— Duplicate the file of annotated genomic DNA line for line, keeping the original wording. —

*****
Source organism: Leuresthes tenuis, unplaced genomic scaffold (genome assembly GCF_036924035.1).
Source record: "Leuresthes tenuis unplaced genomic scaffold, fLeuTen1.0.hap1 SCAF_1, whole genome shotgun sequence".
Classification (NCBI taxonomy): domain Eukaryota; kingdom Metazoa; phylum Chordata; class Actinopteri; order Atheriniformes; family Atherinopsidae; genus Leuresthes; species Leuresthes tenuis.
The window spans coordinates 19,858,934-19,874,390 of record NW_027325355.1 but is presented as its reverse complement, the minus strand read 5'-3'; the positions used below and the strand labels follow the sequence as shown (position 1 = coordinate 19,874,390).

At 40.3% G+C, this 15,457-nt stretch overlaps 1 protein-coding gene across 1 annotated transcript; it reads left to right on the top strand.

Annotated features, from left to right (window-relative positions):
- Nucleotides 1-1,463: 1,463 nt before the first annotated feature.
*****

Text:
Source organism: Leuresthes tenuis, unplaced genomic scaffold (genome assembly GCF_036924035.1).
Source record: "Leuresthes tenuis unplaced genomic scaffold, fLeuTen1.0.hap1 SCAF_1, whole genome shotgun sequence".
Classification (NCBI taxonomy): domain Eukaryota; kingdom Metazoa; phylum Chordata; class Actinopteri; order Atheriniformes; family Atherinopsidae; genus Leuresthes; species Leuresthes tenuis.
The window spans coordinates 19,858,934-19,874,390 of record NW_027325355.1 but is presented as its reverse complement, the minus strand read 5'-3'; the positions used below and the strand labels follow the sequence as shown (position 1 = coordinate 19,874,390).

At 40.3% G+C, this 15,457-nt stretch overlaps 1 protein-coding gene across 1 annotated transcript; it reads left to right on the top strand.

Annotated features, from left to right (window-relative positions):
- Nucleotides 1-1,463: 1,463 nt before the first annotated feature.